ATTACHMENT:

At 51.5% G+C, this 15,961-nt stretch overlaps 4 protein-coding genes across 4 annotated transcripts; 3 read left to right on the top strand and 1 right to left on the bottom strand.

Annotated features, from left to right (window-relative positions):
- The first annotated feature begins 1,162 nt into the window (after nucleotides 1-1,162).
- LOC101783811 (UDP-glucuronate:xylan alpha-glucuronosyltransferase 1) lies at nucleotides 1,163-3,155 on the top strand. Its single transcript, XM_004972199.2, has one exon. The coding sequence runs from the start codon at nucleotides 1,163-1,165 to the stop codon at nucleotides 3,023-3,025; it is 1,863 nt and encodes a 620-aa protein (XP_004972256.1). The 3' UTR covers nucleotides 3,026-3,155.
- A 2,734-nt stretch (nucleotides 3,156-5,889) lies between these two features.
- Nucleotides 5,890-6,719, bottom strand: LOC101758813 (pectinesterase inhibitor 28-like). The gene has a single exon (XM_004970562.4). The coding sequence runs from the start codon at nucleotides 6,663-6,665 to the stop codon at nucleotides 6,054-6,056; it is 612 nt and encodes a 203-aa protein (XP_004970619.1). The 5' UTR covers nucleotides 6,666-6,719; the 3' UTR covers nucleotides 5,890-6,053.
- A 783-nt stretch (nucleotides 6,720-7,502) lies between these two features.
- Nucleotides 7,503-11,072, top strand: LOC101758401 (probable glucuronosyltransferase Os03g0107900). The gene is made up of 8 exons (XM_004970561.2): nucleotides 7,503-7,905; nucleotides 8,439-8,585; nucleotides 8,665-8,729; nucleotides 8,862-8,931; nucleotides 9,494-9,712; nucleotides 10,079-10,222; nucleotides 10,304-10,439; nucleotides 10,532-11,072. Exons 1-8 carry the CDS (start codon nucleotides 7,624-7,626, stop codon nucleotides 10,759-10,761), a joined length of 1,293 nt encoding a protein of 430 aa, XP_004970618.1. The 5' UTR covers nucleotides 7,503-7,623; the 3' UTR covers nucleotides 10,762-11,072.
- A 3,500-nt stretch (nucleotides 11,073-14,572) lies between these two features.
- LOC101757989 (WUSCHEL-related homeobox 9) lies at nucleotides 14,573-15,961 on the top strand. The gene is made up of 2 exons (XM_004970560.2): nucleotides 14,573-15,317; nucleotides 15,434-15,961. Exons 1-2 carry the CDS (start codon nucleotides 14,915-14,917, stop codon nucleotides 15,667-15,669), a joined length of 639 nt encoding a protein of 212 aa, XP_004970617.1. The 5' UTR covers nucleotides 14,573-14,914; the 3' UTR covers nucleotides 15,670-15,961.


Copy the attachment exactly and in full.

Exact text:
At 51.5% G+C, this 15,961-nt stretch overlaps 4 protein-coding genes across 4 annotated transcripts; 3 read left to right on the top strand and 1 right to left on the bottom strand.

Annotated features, from left to right (window-relative positions):
- The first annotated feature begins 1,162 nt into the window (after nucleotides 1-1,162).
- LOC101783811 (UDP-glucuronate:xylan alpha-glucuronosyltransferase 1) lies at nucleotides 1,163-3,155 on the top strand. Its single transcript, XM_004972199.2, has one exon. The coding sequence runs from the start codon at nucleotides 1,163-1,165 to the stop codon at nucleotides 3,023-3,025; it is 1,863 nt and encodes a 620-aa protein (XP_004972256.1). The 3' UTR covers nucleotides 3,026-3,155.
- A 2,734-nt stretch (nucleotides 3,156-5,889) lies between these two features.
- Nucleotides 5,890-6,719, bottom strand: LOC101758813 (pectinesterase inhibitor 28-like). The gene has a single exon (XM_004970562.4). The coding sequence runs from the start codon at nucleotides 6,663-6,665 to the stop codon at nucleotides 6,054-6,056; it is 612 nt and encodes a 203-aa protein (XP_004970619.1). The 5' UTR covers nucleotides 6,666-6,719; the 3' UTR covers nucleotides 5,890-6,053.
- A 783-nt stretch (nucleotides 6,720-7,502) lies between these two features.
- Nucleotides 7,503-11,072, top strand: LOC101758401 (probable glucuronosyltransferase Os03g0107900). The gene is made up of 8 exons (XM_004970561.2): nucleotides 7,503-7,905; nucleotides 8,439-8,585; nucleotides 8,665-8,729; nucleotides 8,862-8,931; nucleotides 9,494-9,712; nucleotides 10,079-10,222; nucleotides 10,304-10,439; nucleotides 10,532-11,072. Exons 1-8 carry the CDS (start codon nucleotides 7,624-7,626, stop codon nucleotides 10,759-10,761), a joined length of 1,293 nt encoding a protein of 430 aa, XP_004970618.1. The 5' UTR covers nucleotides 7,503-7,623; the 3' UTR covers nucleotides 10,762-11,072.
- A 3,500-nt stretch (nucleotides 11,073-14,572) lies between these two features.
- LOC101757989 (WUSCHEL-related homeobox 9) lies at nucleotides 14,573-15,961 on the top strand. The gene is made up of 2 exons (XM_004970560.2): nucleotides 14,573-15,317; nucleotides 15,434-15,961. Exons 1-2 carry the CDS (start codon nucleotides 14,915-14,917, stop codon nucleotides 15,667-15,669), a joined length of 639 nt encoding a protein of 212 aa, XP_004970617.1. The 5' UTR covers nucleotides 14,573-14,914; the 3' UTR covers nucleotides 15,670-15,961.